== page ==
It’s obvious that All Aboard Florida (before it was Brightline) spent a lot time researching and visiting high-speed passenger rail systems in other countries — as well as Amtrak’s Acela in the Northeast. That accounts for the smart things like roomy leather seats, free Wi-Fi (that works), food and drink cart service and workstations mixed in with regular seating.
But the fact that Brightline officials were not able to get all of the quiet zone upgrades done before the limited launch is a disappointment that sticks in the craw of government officials — especially in Palm Beach County. So much so, nearly everyone who spoke at the West Palm station launch brought it up. West Palm Beach Mayor Jeri Muoio, a huge champion of Brightline from the beginning, was so bothered about it that she didn’t even show up for Friday morning’s launch event.
One can’t blame her, given the political capital she has invested in this project. And Brightline officials, who’ve already tested the patience of just about everyone with their multiple false starts, need to get these quiet zones done by their self-imposed end-of-March deadline. Not because any public official can stop the train from running, but because Brightline needs those officials’ support if this private venture has any chance of being successful — much less aggressively expand in the way they’re hoping.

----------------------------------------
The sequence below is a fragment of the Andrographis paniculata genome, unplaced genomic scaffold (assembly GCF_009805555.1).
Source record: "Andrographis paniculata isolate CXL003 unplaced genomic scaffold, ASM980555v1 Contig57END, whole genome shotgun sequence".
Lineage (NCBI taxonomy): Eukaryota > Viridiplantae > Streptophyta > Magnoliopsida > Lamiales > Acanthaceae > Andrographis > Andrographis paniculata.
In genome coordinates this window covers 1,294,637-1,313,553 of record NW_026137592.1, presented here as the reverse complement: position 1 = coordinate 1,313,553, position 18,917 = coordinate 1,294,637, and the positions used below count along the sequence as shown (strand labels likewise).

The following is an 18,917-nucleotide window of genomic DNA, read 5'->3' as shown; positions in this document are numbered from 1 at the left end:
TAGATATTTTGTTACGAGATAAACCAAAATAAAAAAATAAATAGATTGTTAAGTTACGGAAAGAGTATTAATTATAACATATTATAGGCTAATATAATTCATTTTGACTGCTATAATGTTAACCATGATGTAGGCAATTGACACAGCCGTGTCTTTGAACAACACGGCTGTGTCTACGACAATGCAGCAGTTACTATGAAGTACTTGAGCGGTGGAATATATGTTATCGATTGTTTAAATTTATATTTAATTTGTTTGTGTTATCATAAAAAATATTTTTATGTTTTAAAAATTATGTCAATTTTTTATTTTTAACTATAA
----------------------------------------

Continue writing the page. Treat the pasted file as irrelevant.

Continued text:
Again, this isn’t a passenger thing, but a public thing.
Passenger-wise, all I could imagine was having to get down to Miami International Airport for a flight to the Cayman Islands and being able to bypass all of that horrendous Interstate 95 traffic. And as if on cue during the southern leg of my trip, I took a minute to text a friend of mine who was driving from Boynton Beach to his law office in Fort Lauderdale.
Me: “Yo!… Taking the Brightline Green train down to FTL on a press junket … It’s pretty nice.”
Him: “I swear I’m on 95 and I just looked at the train tracks and thought about the Brightline. I know it’s starting for the public this weekend … I was stuck on I-95 this morning. 40-min. delay due to mva (motor vehicle accident) at Hillsboro.”
Yes, that is the same Hillsboro where we slowed down and lost maybe five minutes off our arrival time in Fort Lauderdale.
Look, admittedly, some of my cultural bias against commuter rail was run out of me by my time in D.C. As a result, my mind may be more open than most to the idea of hopping a train down to Fort Lauderdale or Miami for business or recreation. Basically, I’m not as wedded to my car.
Many South Floridians look at taking the train, and then stress about how to get from the station to a specific restaurant. It’s like they developed an allergy to a cab or never heard of a (gasp!) downtown trolley.
As good a ride as Brightline is — especially for the introductory price of $10 one-way to Fort Lauderdale ($15 for Select Service) — there is still the question of whether South Floridians are really ready to give up their automobiles for the train.
For me, after one ride, I say they should give it a try.
Passenger-wise, all I could imagine was having to get down to Miami International Airport for a flight to the Cayman Islands and being able to bypass all of that horrendous Interstate 95 traffic.